A cut above the rest - Black Enterprise
Black Enterprise Magazine September/October 2018 Issue

Robert Freeman is dispelling the notion that barbershops are just for haircuts and good conversation. Since opening in 1993, Freeman’s Barber Shop in Capitol Heights, Maryland, has served as a place for free blood pressure screenings, prostate cancer lectures and voter registration drives. In addition, 11 college students have received barbershop-sponsored scholarships.

“I think the involvement is important because we’re getting back in touch with our community,” says Freeman. “They support us, so this is our way of reaching out and showing that we’re just as concerned as they are.”

As a second-generation barber, Freeman has cut hair for 16 years. He worked at his father’s Milledgeville, Georgia, barbershop while attending Georgia Southern University. After graduation, a job at the Government Printing Office led him to the Washington, D.C., area. Again, he made extra money by cutting hair part time.

During his three years there, at the Prices Barbershop in Seat Pleasant, Maryland, he had the idea of owning his own shop, but financing was an obstacle.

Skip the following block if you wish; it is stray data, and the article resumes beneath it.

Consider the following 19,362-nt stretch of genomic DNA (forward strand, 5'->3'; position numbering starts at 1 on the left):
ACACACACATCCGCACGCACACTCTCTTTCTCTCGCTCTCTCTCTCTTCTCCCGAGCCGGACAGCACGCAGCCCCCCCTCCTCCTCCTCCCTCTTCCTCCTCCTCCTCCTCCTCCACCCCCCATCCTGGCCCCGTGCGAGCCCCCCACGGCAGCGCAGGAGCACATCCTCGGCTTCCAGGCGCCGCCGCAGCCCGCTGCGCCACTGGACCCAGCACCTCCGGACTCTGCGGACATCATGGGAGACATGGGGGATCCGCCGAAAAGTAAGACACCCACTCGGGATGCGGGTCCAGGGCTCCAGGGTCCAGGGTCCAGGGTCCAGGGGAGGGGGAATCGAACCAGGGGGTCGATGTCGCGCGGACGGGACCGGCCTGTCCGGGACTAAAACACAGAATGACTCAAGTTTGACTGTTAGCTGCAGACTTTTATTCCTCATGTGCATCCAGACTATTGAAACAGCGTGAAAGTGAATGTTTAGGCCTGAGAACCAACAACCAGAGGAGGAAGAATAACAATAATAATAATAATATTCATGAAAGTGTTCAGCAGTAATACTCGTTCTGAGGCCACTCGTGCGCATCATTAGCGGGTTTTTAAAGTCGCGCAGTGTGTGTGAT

Freeman decided to bypass the banks and instead combined $20,000 in loans from family and friends with $20,000 in personal savings. At the same time, he was developing a business plan and marketing strategy and searching for a location.

Once open, Freeman took to the streets to recruit clientele. “I was practically giving hair cuts away,” the 30-something Freeman says. “I knew it was just a matter of getting them into the shop.” Two years after opening, the shop began turning a profit.

In July, he opened his second shop in Upper Marlboro, Maryland. Between the two barbershops, Freeman has 18 chairs and 16 barbers who work on commission. Every week, 500-1,000 clients walk through the doors, each paying $10-$15 for a haircut. Revenues from both shops last year were $250,000.

Despite all of his success and plans for expansion (he’d like to have Freeman’s Barber Shop franchises all over the country), Freeman still keeps his day job as director of minority procurement for the Government Printing Office in addition to cutting hair.

“I earned a degree in this and I haven’t found a reason to give it up,” says Freeman. “And I enjoy what I’m doing.”

Freeman’s Barber Shop, 7923 Central Ave., Capitol Heights, MD 20743; 301-350-5399 and 10430 Campus Way South, Upper Marlboro, MD 20774; 301-350-3166

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